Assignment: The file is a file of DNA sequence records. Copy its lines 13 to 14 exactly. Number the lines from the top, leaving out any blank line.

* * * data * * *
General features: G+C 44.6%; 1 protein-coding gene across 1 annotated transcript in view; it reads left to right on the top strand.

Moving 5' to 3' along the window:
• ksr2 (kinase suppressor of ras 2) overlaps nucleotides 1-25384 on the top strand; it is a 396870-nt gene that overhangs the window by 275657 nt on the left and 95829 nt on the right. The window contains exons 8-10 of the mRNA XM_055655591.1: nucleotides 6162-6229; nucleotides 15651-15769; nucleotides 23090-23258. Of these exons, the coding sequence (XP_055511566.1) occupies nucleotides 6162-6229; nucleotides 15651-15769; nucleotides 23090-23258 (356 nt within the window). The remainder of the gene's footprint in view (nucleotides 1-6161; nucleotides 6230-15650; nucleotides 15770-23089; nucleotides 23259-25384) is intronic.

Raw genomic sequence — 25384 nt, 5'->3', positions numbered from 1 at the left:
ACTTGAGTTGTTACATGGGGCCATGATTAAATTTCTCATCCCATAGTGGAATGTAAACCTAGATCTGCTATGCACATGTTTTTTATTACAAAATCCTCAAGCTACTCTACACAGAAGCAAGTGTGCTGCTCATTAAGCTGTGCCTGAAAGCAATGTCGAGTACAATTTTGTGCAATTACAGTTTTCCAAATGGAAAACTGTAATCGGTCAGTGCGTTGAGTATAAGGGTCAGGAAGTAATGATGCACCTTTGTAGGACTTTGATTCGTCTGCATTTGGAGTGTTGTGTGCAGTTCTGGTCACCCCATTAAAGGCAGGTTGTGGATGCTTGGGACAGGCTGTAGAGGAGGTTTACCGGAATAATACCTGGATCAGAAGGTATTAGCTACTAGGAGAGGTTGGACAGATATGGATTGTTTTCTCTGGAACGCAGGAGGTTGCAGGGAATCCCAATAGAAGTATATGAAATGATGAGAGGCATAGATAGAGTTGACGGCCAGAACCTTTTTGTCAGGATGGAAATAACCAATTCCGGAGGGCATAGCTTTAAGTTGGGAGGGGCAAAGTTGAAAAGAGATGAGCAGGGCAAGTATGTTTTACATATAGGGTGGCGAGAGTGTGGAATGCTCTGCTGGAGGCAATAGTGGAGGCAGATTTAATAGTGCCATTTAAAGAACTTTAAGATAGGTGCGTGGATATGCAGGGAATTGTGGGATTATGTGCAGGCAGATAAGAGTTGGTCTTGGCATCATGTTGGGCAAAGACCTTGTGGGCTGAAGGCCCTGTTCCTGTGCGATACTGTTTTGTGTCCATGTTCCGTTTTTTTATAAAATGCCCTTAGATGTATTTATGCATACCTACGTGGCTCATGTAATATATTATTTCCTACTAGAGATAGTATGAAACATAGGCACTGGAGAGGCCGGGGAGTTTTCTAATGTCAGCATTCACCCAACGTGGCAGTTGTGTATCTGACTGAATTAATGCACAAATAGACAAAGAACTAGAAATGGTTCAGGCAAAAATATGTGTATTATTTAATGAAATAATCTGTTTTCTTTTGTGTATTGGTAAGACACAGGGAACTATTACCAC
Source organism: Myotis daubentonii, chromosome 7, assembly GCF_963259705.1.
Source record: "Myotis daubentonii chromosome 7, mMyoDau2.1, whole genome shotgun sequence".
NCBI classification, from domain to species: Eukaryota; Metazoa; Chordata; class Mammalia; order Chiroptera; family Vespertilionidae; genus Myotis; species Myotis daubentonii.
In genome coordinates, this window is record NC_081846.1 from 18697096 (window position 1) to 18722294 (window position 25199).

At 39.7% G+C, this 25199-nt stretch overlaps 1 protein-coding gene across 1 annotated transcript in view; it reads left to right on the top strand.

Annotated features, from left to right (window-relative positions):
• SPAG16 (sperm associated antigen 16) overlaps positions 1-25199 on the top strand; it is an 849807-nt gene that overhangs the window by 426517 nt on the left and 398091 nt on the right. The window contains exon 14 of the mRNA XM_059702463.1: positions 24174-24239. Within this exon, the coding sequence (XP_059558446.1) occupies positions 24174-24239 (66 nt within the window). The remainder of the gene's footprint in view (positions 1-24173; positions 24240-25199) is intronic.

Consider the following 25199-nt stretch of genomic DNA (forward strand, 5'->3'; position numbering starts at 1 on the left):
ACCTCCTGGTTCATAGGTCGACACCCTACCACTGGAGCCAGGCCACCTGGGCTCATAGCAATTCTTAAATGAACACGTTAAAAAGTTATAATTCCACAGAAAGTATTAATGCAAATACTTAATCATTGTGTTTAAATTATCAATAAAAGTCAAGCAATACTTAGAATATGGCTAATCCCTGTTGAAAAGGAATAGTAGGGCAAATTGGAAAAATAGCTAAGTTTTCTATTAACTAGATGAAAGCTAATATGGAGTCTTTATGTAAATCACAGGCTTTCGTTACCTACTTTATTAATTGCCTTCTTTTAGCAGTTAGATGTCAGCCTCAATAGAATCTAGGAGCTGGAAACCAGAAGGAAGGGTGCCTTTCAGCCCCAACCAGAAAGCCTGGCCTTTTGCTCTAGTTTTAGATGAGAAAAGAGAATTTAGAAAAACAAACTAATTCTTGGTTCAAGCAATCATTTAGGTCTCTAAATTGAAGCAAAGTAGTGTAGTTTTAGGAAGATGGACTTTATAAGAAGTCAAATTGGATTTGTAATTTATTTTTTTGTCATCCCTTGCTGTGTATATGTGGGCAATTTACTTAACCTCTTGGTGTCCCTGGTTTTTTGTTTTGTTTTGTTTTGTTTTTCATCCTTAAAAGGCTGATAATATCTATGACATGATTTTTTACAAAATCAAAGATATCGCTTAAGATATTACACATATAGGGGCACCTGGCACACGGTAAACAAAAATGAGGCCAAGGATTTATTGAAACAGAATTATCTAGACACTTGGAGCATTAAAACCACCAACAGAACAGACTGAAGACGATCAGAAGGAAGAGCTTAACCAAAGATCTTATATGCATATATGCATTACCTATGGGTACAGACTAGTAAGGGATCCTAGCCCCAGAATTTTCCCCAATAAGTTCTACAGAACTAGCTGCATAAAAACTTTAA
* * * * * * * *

Consider the following 25199-nt stretch of genomic DNA (forward strand, 5'->3'; position numbering starts at 1 on the left):
ACCTCCTGGTTCATAGGTCGACACCCTACCACTGGAGCCAGGCCACCTGGGCTCATAGCAATTCTTAAATGAACACGTTAAAAAGTTATAATTCCACAGAAAGTATTAATGCAAATACTTAATCATTGTGTTTAAATTATCAATAAAAGTCAAGCAATACTTAGAATATGGCTAATCCCTGTTGAAAAGGAATAGTAGGGCAAATTGGAAAAATAGCTAAGTTTTCTATTAACTAGATGAAAGCTAATATGGAGTCTTTATGTAAATCACAGGCTTTCGTTACCTACTTTATTAATTGCCTTCTTTTAGCAGTTAGATGTCAGCCTCAATAGAATCTAGGAGCTGGAAACCAGAAGGAAGGGTGCCTTTCAGCCCCAACCAGAAAGCCTGGCCTTTTGCTCTAGTTTTAGATGAGAAAAGAGAATTTAGAAAAACAAACTAATTCTTGGTTCAAGCAATCATTTAGGTCTCTAAATTGAAGCAAAGTAGTGTAGTTTTAGGAAGATGGACTTTATAAGAAGTCAAATTGGATTTGTAATTTATTTTTTTGTCATCCCTTGCTGTGTATATGTGGGCAATTTACTTAACCTCTTGGTGTCCCTGGTTTTTTGTTTTGTTTTGTTTTGTTTTTCATCCTTAAAAGGCTGATAATATCTATGACATGATTTTTTACAAAATCAAAGATATCGCTTAAGATATTACACATATAGGGGCACCTGGCACACGGTAAACAAAAATGAGGCCAAGGATTTATTGAAACAGAATTATCTAGACACTTGGAGCATTAAAACCACCAACAGAACAGACTGAAGACGATCAGAAGGAAGAGCTTAACCAAAGATCTTATATGCATATATGCATTACCTATGGGTACAGACTAGTAAGGGATCCTAGCCCCAGAATTTTCCCCAATAAGTTCTACAGAACTAGCTGCATAAAAACTTTAA